Onboarding EVM users to non-EVM chains has historically been a major hurdle, but the recently unveiled Metamask Snaps are set to break down that barrier. EVM users can continue to use MetaMask without needing to switch wallets. The UX is comparable to interacting with any EVM chain, thanks to Drift’s open-source contributions building out a great MetaMask Snap implementation. Eclipse Mainnet users will be able to interact with apps natively in MetaMask or use a Solana-native wallet like Salmon.
Firedancer is the highly anticipated Solana client being developed by Jump to drastically increase the network’s throughput, resilience, and efficiency. At launch we will stick as closely as possible to the Solana core client, but we plan to adopt Firedancer once the code is live and stable.
Solana’s runtime has a greatly reduced attack surface area which prevents the infamous reentrancy exploits we’ve seen far too often. Specifically, the Solana runtime only allows programs to self-recurse, rather than allowing arbitrary reentrant cross program invocations. Moreover, separating state and code results in stateless code, which is typically easier to test effectively.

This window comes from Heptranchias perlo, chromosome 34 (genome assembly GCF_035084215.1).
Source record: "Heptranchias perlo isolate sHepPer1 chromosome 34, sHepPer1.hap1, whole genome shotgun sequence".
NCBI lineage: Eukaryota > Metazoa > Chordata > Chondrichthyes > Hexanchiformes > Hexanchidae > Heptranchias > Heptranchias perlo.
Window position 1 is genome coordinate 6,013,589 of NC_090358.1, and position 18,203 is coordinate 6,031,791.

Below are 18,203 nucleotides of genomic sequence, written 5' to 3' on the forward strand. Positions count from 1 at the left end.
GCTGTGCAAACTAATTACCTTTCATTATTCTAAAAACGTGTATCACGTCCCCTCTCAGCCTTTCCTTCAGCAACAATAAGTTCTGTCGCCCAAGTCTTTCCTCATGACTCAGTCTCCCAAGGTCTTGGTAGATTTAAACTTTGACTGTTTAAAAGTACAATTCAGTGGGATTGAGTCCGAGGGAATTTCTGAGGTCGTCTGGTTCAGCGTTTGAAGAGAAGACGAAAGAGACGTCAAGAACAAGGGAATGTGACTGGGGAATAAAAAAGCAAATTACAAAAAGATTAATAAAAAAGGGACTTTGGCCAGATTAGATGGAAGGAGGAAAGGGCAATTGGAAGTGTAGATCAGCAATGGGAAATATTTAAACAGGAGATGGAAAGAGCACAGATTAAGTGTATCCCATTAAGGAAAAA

The SVM is register-based and has a much smaller instruction set vs. the EVM, making SVM execution easier to prove in ZK. For optimistic rollups, the register-based design allows for easier checkpointing.
As with today’s major rollups, Eclipse Mainnet will settle to Ethereum. Concretely, this means that our validating bridge on Ethereum will be directly enshrined into Eclipse. Eclipse nodes will look to this bridge to determine the “canonical chain”. The bridge enforces the correct ordering for Eclipse.
This allows our users to gain certain security properties from Ethereum. The bridge will validate all Eclipse transactions, preventing submission of invalid states. Additionally, it will enforce eventual liveness and censorship resistance under certain failure cases. Even if the sequencer were to go down or start censoring at the L2, users would be able to force inclusion of their transactions via the bridge.
Because of these security properties, validiums and optimiums are often referred to as “Ethereum L2s.” L2BEAT defines an L2 as “a chain that fully or partially derives its security from layer one Ethereum so that users do not have to rely on the honesty of L2 validators for the security of their funds.”